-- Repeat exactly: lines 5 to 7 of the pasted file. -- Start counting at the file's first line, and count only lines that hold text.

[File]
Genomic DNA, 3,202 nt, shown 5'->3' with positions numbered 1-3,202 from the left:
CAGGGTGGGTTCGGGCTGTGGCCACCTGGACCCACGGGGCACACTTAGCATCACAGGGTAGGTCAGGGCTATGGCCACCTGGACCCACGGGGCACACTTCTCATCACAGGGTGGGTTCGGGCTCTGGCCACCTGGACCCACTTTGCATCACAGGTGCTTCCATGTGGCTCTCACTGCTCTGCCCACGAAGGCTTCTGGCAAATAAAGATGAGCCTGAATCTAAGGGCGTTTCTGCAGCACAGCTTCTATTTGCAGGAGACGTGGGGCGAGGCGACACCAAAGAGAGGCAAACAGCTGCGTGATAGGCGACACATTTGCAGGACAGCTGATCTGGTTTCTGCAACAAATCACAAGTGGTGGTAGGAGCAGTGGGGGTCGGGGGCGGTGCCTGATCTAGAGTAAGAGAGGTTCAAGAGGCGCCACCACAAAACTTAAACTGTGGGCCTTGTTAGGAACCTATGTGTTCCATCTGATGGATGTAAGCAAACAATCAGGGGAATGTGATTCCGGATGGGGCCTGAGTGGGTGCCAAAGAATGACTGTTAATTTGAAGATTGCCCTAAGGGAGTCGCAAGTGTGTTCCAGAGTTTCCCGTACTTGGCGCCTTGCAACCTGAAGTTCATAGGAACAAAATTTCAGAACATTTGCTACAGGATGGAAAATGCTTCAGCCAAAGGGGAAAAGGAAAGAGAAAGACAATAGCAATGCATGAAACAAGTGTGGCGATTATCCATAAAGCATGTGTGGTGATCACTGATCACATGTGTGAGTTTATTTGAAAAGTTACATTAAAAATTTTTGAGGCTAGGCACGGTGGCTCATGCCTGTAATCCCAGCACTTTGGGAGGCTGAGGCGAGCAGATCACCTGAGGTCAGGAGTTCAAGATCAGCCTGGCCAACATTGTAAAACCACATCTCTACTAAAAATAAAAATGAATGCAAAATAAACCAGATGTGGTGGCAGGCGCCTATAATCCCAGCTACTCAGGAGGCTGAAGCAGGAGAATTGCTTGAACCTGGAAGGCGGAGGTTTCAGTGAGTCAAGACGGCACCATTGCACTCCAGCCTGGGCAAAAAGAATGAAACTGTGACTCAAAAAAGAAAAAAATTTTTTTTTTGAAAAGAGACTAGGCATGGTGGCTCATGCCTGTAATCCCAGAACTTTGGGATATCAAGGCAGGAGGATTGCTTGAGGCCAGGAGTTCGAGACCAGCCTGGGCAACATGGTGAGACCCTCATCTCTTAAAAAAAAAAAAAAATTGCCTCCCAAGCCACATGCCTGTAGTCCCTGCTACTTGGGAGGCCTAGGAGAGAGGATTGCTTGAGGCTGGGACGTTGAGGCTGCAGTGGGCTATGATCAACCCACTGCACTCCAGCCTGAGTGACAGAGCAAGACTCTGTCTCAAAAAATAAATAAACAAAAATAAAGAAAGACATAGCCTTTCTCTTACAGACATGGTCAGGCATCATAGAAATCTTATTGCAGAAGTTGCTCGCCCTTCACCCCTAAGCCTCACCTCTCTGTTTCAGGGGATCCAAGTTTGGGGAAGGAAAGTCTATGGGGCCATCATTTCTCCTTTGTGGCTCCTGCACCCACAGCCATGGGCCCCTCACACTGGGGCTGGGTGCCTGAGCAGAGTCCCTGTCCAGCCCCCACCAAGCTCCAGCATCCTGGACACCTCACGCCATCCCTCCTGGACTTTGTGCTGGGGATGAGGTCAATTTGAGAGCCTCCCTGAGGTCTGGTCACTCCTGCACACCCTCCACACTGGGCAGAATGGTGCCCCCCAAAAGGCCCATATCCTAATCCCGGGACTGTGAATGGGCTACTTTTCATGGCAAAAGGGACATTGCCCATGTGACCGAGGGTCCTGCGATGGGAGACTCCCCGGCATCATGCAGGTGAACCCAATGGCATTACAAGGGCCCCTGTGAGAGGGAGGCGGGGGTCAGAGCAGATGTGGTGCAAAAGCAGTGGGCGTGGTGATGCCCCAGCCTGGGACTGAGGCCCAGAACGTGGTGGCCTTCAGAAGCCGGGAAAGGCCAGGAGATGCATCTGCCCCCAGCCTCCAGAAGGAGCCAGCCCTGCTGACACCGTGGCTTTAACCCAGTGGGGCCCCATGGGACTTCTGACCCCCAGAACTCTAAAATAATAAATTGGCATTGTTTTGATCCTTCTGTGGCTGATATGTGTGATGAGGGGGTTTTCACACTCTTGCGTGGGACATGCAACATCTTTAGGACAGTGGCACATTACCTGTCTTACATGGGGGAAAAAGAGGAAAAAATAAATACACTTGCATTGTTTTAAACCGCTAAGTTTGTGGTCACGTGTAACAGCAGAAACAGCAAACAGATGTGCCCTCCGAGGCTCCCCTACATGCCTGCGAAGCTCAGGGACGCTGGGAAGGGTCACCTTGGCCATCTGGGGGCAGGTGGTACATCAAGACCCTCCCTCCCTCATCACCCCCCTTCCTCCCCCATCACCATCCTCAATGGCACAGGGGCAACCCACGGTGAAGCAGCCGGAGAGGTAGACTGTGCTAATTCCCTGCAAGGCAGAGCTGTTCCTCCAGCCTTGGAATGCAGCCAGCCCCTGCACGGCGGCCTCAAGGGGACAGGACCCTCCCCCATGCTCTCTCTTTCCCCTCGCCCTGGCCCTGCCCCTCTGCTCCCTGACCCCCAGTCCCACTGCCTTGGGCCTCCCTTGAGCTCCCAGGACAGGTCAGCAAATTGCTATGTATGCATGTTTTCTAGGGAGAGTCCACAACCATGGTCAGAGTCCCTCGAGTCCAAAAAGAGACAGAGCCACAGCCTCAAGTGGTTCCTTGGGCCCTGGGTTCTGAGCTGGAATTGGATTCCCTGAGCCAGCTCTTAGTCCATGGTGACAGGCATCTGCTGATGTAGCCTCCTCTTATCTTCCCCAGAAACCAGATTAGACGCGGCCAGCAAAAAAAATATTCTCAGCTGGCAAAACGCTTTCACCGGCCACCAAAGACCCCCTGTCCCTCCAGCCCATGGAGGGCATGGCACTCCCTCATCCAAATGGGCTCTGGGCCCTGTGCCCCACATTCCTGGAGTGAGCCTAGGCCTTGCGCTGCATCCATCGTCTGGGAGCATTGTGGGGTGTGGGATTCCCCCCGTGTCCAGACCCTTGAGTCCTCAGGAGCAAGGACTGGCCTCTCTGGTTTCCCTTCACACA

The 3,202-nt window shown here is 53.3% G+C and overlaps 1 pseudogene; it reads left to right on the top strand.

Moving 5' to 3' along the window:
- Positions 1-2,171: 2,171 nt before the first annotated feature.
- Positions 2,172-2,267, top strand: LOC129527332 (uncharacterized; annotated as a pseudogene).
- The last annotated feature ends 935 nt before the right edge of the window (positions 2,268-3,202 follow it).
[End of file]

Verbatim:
- Positions 1-2,171: 2,171 nt before the first annotated feature.
- Positions 2,172-2,267, top strand: LOC129527332 (uncharacterized; annotated as a pseudogene).
- The last annotated feature ends 935 nt before the right edge of the window (positions 2,268-3,202 follow it).